A few acquisitions, 12 years, and not a little irony later, Starbucks became the owner of SBC, and would, full of either hubris or humor, keep the brand's name intact.
And thus was born a future for Michelle Gass, who is (as I learned in a review of CEO Howard Schultz' new book) his favorite executive at Starbucks, always eager to take on whatever impossible challenge he might set before her. Such as this one: Sell Starbucks coffee to people who don't like Starbucks, who find it too burnt (Howard calls this a "Full City Roast"), who are still sure Starbucks doesn't give free coffee to our troops (that's been myth-busted many a time), or who don't care for the way Starbucks has driven independent coffee shops out of business.
Whatever your hangup, Seattle's Best Coffee just sounds way friendlier (and has a little stick-it-to-the-man vibe). And Gass, fresh off victorious career moves like green straws, domed lids and the monstrous success that is the Frappuccino, is out to market to those who hate everything she's ever done.
The first thing you do when you come from a reviled coffee giant targeted toward the sort of snobs who know the difference between coffee from Sumatra and Guatemala (*cough*) is to come up with your own cutesy descriptions of your blends. Enough with the notes of citrus and honey and tobacco; down with vague terms like "full bodied" and "mellow." What does that even mean?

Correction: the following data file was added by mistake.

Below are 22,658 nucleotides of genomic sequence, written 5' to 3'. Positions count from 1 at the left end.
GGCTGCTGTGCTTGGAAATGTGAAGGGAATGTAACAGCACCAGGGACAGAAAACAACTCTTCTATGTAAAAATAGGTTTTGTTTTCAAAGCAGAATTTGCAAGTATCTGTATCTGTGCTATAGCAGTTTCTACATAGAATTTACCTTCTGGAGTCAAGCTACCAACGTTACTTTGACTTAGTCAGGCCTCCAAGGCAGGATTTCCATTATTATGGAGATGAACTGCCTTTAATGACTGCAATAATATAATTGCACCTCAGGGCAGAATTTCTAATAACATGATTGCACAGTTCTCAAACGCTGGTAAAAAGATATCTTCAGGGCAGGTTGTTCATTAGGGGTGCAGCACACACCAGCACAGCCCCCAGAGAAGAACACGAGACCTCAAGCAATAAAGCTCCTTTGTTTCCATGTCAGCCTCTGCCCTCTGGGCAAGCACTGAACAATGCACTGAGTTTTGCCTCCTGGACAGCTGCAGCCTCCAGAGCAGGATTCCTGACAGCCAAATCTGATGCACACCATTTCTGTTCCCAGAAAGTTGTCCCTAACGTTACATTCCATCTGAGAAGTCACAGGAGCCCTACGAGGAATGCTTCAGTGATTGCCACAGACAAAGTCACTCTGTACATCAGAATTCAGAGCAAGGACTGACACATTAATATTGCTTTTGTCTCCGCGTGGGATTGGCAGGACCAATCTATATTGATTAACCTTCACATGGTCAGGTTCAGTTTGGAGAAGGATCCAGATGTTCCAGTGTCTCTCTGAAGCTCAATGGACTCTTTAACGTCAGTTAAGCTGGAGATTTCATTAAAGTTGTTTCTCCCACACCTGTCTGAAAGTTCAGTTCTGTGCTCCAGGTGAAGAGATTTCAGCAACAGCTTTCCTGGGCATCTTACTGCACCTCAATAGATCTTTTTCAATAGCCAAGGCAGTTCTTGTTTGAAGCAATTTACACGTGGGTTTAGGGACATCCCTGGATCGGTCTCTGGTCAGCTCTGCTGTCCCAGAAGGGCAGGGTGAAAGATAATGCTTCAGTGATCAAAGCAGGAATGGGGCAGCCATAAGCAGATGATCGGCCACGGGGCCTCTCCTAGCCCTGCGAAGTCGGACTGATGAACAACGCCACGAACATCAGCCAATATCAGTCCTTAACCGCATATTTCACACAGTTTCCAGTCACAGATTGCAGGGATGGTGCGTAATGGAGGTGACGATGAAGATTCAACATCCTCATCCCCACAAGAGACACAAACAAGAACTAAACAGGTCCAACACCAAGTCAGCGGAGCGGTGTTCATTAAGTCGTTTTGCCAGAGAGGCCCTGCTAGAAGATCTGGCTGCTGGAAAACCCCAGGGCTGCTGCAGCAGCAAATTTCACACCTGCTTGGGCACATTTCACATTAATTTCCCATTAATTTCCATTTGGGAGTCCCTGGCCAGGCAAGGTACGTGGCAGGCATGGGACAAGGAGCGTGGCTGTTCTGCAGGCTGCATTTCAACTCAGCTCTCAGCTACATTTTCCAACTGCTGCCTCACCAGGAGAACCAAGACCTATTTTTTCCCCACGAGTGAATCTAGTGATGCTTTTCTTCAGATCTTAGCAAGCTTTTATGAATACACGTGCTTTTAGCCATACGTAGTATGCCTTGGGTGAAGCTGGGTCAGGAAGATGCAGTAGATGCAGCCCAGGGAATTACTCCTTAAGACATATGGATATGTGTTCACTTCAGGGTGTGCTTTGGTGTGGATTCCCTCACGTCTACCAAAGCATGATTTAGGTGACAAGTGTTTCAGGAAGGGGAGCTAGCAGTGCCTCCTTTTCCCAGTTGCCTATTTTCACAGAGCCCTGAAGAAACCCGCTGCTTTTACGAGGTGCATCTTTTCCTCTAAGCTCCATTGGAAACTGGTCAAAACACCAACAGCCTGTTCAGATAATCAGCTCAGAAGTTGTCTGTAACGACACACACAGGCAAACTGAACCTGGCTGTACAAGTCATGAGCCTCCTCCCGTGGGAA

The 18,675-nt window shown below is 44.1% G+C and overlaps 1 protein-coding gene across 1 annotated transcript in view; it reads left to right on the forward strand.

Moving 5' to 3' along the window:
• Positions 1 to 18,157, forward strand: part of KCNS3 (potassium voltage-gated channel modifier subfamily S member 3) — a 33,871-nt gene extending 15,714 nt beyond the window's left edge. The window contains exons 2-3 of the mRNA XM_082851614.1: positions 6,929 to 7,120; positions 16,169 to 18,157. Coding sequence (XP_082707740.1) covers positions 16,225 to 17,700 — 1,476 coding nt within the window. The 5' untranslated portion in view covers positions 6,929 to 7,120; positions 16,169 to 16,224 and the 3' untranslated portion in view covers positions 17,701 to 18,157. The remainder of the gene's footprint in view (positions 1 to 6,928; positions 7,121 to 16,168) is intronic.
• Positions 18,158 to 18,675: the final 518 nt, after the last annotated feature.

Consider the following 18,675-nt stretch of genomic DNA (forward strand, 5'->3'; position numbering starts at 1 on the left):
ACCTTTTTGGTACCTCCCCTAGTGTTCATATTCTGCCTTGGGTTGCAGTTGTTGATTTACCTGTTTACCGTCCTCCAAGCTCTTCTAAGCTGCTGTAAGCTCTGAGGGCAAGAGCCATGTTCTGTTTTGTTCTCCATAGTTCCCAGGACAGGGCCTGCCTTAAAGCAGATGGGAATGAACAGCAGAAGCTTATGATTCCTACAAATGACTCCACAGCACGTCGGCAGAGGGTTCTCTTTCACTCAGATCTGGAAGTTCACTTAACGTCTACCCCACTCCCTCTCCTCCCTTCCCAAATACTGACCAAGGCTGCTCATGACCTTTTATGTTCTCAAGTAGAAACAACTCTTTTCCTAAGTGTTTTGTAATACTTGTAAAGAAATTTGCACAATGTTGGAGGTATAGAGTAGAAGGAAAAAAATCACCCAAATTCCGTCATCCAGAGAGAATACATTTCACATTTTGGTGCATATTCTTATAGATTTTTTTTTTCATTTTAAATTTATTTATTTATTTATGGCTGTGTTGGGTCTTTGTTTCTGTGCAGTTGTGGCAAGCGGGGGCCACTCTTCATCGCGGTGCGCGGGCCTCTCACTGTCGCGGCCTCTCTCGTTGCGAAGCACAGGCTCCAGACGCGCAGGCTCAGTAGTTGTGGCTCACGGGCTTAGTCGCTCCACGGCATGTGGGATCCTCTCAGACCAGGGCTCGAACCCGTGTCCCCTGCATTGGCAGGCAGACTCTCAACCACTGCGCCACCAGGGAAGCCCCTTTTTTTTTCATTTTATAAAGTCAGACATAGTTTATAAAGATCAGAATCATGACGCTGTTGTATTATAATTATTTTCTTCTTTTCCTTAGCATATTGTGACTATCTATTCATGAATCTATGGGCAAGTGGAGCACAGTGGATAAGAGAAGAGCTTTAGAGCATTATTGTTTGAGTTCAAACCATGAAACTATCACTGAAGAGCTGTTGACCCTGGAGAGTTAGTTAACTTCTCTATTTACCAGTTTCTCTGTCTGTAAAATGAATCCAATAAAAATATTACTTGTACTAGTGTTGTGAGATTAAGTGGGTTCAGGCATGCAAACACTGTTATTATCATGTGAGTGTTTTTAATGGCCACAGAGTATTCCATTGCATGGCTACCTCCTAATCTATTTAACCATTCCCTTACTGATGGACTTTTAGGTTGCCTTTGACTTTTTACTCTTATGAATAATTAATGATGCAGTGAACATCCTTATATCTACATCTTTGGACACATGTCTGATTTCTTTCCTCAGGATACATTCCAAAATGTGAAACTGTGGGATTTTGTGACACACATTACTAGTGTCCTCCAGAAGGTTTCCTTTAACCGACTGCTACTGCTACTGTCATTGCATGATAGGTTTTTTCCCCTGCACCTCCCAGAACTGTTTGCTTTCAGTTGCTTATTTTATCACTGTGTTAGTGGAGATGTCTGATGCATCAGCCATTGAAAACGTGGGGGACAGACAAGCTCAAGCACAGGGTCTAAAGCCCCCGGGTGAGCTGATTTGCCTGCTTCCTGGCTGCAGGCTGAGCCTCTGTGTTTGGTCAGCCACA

So Gass' coffee blends come in colors and numbers, preschool-style, or maybe Seventeen Magazine personality test-style. One, or gold, is the lightest ("Happily pragmatic, you enjoy the simpler things in life. People love your easygoing spirit. If there were a lot more people like you, we'd hear a lot fewer car horns and see a lot more smiles.") and five, purple, is the strongest ("When you walk into a room, everybody notices. You've never lost a staring contest. Self-assured and focused, you've got what it takes to be a leader in both work and play.")
Or is this just a front for Match.com? Four, turquoise blue, says of its ideal drinker, "You're quite the mystery. Even if you were an open book, it would be written in hieroglyphics. Both wise and clever, you're well respected by everyone who knows you." Maybe ones are drawn to fours? Will there be a horoscope included in each bag?
It's a tough business -- essentially competing with Daddy Bucks and only mentioned in the new brand's web site where it's absolutely unavoidable (see "History"). Though Gass has long been Howard's favorite, she's now operating as if she's pitted against her former teammate in a long, long episode of Apprentice. Who will sell the most coffee by the end of the year? The controlling older man with a long history of coffee-selling who wants to promote the coffee on the merits of the bean and the carefully-maintained atmosphere of the stores? Or the energetic young girl who comes from a background selling toothpaste and sugary drinks, and is willing to put her perky coffee anywhere -- airplanes, vending machines, Subway, Burger King, movie theatres -- and talk baby talk and bat her eyes to make sales.
Gass told Leslie Patton of Bloomberg News that she was interested in appealing to Americans who now drink unbranded coffee and would probably dig a better cup if they could do so without kowtowing to the Starbucks Way. "With our big sister upstairs who owns coffee, the only way we have a chance to get a piece of that is to be disruptive," Gass said primly.
If this were a reality show, we would cut away to the commercial with a teaser of the upcoming insult-slinging incident between Gass and Schultz, once mentor and mentored, now separated by the wanna-be starlet's climbing ways and easy ability to close a sale.